The UK’s tax system does help to reduce the gap between the rich and the poor – but benefits do most of the “heavy lifting”, according to the Institute for Fiscal Studies (IFS).
Its analysis found that, like benefits, the tax system has a progressive impact in redistributing wealth from the rich to those who are less well off
Taxes are responsible for at least a fifth of the total redistribution the tax and benefit system achieves, according to the research funded by the Economic and Social Research Council.
Direct taxes such as income tax and national insurance, alongside benefits, help to reduce inequality, according to the findings.
Before redistribution, the highest fifth of people by income on average have an income that is 12 times as large as that of the poorest fifth.
But after adding on cash benefits and deducting direct taxes, this ratio falls to five, the IFS said.
Across the whole population, the IFS calculates 30% of people are in households that receive more in cash benefits than they pay in direct and indirect taxes.
This is the case with 27% of those in working-age households with children; 13% of those in working-age households without children; and two-thirds (66%) of those in households with at least one pensioner.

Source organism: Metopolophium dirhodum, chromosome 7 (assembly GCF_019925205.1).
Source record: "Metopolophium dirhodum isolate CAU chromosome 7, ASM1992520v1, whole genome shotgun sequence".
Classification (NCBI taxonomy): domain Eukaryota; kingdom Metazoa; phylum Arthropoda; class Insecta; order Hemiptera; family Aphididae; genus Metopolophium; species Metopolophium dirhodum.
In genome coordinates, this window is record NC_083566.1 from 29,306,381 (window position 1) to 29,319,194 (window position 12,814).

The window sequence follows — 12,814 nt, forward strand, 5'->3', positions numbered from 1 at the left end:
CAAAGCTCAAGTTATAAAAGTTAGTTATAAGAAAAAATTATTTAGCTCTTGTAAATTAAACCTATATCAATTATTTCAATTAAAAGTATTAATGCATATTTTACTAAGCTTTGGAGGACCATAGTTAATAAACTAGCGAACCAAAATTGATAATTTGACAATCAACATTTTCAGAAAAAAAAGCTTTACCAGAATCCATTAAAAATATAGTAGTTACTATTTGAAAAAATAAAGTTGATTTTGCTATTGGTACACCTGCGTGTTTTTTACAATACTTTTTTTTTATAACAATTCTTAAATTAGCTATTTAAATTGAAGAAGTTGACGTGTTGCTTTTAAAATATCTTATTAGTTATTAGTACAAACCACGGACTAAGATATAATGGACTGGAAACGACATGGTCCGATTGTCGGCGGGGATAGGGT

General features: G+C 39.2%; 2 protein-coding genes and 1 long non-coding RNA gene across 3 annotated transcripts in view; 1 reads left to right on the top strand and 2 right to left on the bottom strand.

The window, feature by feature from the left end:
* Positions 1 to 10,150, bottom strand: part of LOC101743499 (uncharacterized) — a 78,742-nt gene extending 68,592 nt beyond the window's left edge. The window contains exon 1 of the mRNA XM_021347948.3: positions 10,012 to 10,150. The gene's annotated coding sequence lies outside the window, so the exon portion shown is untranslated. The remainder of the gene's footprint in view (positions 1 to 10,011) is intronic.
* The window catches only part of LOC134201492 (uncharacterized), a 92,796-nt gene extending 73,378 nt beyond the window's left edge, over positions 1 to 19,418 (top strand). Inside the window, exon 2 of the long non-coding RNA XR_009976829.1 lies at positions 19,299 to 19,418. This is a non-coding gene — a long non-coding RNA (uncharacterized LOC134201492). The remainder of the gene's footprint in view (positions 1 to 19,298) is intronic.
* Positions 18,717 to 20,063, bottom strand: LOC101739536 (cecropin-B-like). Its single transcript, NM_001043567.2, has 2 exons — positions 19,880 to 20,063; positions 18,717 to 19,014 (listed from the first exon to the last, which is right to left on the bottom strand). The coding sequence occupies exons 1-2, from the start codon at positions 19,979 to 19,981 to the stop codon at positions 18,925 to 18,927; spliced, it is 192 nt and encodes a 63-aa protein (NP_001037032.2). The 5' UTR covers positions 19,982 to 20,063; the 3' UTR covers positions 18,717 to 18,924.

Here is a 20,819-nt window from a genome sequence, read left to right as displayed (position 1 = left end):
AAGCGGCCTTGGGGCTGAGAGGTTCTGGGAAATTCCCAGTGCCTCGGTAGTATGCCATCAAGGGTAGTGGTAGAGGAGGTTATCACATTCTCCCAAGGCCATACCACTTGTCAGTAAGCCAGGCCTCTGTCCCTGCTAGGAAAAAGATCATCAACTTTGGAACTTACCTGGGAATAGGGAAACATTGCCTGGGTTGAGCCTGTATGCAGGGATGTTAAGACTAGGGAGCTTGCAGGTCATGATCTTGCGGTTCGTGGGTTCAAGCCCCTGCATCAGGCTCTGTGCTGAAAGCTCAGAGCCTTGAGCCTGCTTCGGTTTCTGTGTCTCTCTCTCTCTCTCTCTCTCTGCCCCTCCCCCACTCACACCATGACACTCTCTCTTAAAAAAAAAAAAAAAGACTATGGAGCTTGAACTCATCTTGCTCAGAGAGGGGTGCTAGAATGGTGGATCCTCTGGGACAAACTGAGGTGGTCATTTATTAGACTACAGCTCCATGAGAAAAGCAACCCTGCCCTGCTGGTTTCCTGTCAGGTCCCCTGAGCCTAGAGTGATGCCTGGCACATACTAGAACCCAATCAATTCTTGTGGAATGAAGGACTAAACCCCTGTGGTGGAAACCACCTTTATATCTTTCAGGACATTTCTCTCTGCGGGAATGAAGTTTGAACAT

Despite some taxes having a progressive impact in redistributing wealth, the IFS said council tax is regressive.
Even after accounting for council tax support, which reduces council tax liabilities for low-income families, the poorest tenth of the population pay 8% of their income in council tax, while the richest 40% pay 2% to 3%.
Indirect taxes such as VAT have a more neutral impact, the IFS found.
Overall, 15% of people’s expenditure is accounted for by indirect tax, about two-thirds of which is VAT, with little variation across rich and poor households.
Meanwhile, the impact of other taxes such as capital gains tax, corporation tax and inheritance tax is much harder to measure but is likely to be paid disproportionately by the better off, the IFS said.
Pascale Bourquin, an author of the findings and a research economist at the IFS said: “The tax and benefit system significantly reduces the gap between rich and poor, with benefits playing a particularly big role.
“Council tax is clearly regressive, income tax and NICs (national insurance contributions) are significantly progressive, and we should probably think of indirect taxes as being broadly distributionally neutral.
“But the bigger picture is that what matters for income inequality is the progressivity of the tax and benefit system as a whole, and not a specific part of it.
“The Government should achieve its desired amount of redistribution using those parts of the tax and benefit system best suited to that particular job.”